Real estate's year of competence and leadership

The ascent from JFK was bumpy. My back hurt. I had not slept well for days and spent inordinate amounts of time paying attention.

A week at Real Estate Connect. Exhausting but great.

I stared at the small screen on the seat in front of me, coming to the conclusion that cable television is much more interesting without sound. I tried to relate this to real estate without success.

I’m in the middle of re-reading The Grapes of Wrath, hoping to gain some perspective on the times, so I tried that for a while. This required too much concentration. I quit.

I then spent the next several hours shifting around in my seat thinking about what the week meant, trying to figure if some clear call to action had emerged from the chatter.

The vibe of the event was palpably pessimistic. Which I loved. No joke. In the closing session I said I was optimistic about pessimism and I meant it. It’s been over three years since the market started its slide and for too long too many kept on fantastically grasping at the merest hint of a quick recovery, which sustained people and practices that needed to be replaced. That was almost absent last week, and that rocked. The grown-ups at the event handled the truth just fine.

But a takeaway? A replacement for transparency? That was tougher to discern.

But here’s what I’ve got:

2009 will be the year of Competence and Leadership.


Michael Dukakis lost the 1988 presidential election by declaring “This election is not about ideology; it’s about competence.”

See, competence is boring. People like ideas. But I am thinking that for now we have enough good ideas in real estate.

Take online marketing. Most brokers and agents would probably find a session on ideas for leveraging microblogging platforms fun, but circling back to untangle a kludgey IDX solution would produce more results.

In one of the broker sessions I moderated, Nicolai Kolding from Better Homes and Gardens Real Estate [disclosure: BH&GRE is a 1000WATT Consulting client] explained to brokers in the room how to calculate company dollar per desk and offered some good profitability benchmarks. It struck me that many in attendance were not doing this, and probably lacked the operational resources and systems to even try. Twitter all you want, it’s this sort of basic business competence that will separate the winners from the losers in 2009.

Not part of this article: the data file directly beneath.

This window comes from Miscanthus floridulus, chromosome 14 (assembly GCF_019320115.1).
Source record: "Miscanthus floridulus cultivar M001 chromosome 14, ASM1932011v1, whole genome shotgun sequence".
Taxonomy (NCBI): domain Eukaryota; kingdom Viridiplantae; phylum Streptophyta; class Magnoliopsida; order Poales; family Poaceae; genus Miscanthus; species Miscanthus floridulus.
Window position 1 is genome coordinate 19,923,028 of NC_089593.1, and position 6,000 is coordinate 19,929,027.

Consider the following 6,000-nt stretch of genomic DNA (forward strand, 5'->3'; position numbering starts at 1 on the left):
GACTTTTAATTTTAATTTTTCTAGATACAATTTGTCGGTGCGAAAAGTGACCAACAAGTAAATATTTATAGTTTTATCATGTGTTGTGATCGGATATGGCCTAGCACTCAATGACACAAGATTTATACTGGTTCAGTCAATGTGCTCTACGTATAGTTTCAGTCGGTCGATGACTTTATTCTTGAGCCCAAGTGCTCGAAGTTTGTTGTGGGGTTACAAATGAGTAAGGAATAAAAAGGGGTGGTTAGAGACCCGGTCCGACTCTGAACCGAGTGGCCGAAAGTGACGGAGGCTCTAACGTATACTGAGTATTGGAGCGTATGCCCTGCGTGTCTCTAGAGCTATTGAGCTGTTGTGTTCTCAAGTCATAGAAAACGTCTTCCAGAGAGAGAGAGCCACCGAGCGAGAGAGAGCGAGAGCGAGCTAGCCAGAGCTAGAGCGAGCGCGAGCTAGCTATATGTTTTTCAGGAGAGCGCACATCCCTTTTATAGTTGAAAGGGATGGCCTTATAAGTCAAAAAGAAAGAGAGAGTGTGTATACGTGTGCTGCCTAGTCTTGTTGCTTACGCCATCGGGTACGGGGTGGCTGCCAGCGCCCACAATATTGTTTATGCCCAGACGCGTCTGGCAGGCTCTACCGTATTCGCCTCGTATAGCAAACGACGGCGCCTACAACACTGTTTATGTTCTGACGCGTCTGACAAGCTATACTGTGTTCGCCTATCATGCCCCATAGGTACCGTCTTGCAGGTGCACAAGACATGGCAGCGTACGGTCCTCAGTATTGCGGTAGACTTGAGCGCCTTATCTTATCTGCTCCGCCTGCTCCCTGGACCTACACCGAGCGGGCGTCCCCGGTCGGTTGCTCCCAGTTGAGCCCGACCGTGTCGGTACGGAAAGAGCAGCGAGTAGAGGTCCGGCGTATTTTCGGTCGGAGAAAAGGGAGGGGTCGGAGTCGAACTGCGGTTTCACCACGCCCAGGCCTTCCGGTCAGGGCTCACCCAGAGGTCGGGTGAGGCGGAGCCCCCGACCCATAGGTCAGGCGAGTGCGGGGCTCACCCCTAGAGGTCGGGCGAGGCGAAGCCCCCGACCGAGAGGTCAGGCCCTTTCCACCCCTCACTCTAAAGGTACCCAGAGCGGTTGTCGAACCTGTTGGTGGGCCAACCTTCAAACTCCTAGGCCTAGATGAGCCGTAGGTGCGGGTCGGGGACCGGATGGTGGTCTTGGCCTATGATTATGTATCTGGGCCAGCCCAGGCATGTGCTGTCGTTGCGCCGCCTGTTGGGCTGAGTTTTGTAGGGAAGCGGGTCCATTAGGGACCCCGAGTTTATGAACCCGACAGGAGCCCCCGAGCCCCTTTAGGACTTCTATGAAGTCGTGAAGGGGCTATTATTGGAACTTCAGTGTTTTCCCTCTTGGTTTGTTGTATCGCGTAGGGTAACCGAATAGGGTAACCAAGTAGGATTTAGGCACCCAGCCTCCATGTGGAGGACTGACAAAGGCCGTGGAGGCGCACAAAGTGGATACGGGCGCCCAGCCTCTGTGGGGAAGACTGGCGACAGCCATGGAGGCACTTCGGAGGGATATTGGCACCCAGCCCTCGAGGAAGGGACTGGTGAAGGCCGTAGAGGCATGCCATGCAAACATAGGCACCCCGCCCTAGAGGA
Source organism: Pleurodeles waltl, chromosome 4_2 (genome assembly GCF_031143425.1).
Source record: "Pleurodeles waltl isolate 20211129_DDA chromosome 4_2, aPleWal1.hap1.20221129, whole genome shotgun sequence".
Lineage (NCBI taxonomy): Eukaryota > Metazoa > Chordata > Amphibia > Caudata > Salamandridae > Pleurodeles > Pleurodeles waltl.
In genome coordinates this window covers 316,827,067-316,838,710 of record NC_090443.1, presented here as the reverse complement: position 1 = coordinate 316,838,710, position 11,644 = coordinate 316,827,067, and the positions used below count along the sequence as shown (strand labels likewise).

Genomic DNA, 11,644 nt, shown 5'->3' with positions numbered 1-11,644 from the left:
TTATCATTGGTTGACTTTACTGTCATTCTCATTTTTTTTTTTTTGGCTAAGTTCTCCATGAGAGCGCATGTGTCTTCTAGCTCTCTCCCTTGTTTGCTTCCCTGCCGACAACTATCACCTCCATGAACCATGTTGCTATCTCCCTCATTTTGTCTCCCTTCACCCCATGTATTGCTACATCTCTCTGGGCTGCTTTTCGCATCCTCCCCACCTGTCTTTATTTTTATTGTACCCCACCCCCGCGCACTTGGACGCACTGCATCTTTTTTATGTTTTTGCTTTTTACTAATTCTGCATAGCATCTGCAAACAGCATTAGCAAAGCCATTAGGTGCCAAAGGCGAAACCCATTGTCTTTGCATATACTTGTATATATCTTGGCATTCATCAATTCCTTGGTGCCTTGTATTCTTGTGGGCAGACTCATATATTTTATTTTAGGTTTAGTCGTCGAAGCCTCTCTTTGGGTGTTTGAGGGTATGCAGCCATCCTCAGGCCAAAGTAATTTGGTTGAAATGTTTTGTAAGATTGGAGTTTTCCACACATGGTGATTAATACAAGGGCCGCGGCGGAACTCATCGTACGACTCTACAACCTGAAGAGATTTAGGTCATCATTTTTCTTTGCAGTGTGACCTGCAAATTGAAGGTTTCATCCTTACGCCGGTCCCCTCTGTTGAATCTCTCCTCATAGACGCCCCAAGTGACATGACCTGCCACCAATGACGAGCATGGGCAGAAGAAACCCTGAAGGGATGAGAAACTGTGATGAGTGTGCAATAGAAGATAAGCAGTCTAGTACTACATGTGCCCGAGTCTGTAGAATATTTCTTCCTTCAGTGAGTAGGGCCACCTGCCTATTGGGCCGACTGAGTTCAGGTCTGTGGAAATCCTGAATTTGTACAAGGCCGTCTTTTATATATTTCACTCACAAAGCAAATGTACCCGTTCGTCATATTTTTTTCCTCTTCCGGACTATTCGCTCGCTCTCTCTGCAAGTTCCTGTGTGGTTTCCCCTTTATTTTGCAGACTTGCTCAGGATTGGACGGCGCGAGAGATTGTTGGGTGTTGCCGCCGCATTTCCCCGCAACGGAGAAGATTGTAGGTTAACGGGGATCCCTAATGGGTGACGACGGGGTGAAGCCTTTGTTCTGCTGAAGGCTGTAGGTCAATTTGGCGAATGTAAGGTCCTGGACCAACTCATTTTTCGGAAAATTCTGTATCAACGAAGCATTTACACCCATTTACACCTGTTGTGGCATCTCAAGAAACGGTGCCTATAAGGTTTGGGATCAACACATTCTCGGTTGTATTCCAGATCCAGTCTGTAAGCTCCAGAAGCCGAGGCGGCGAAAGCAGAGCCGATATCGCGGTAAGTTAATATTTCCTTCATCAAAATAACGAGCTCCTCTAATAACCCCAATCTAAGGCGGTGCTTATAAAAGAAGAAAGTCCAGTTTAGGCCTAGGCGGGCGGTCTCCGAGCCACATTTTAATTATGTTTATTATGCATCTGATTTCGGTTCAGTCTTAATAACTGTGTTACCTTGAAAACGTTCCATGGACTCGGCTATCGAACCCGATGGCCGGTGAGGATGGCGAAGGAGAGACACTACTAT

This theme appeared in session after session.


In the same broker forum, we were talking about the how to straighten out a brokerage P&L by shrinking physical footprint and cutting the cord on low-impact, high-cost print advertising. The two brokers on the panel, John Vatistas, chairman of Russ Lyon Sotheby’s International Realty and John Reinhardt, CEO of Fillmore Real Estate, explained how they had done both of these things with very little collateral damage.

I pushed them: “Don’t you find it hard to recruit without offering a private office?” “Don’t sellers and agents scream when you pull print advertising?”

As they explained how they got it done, how they made the tough calls, it became clear why they succeeded where many others perpetually struggle: They are leaders capable of articulating a vision. Force of personality coupled with sound business sense powered them through obstacles.

That sounds trite, but I believe it to be the truth. There are a limited number of exceptional leaders in real estate, and the pool got pretty diluted over the past decade. Many retired. A year and a half ago we asked the question “Where is real estate’s Steve Jobs?” We may not have found our Jobs, but I ran across some true leaders last week. You know them when you see them, and seeing them will become a lot easier as this market grinds on: They will be the only ones left standing.

If you have one of these people in your organization, get out of the way. If you don’t, hire one. Time is of the essence.


I was beyond fatigue when we hit the runway at SFO. My mind had been reduced to jelly during the last hour by watching Hardball without sound. Chris Matthews resembled a postmodern Howdy-Doody, all jawbone.

So take my impressions with a grain of salt. But that’s what hit me: Competence and leadership. It’s not sexy. It lacks the newness of “transparency” as a buzzword.

But it’s going to be what it takes in 2009. Bring it on!

Brian Boero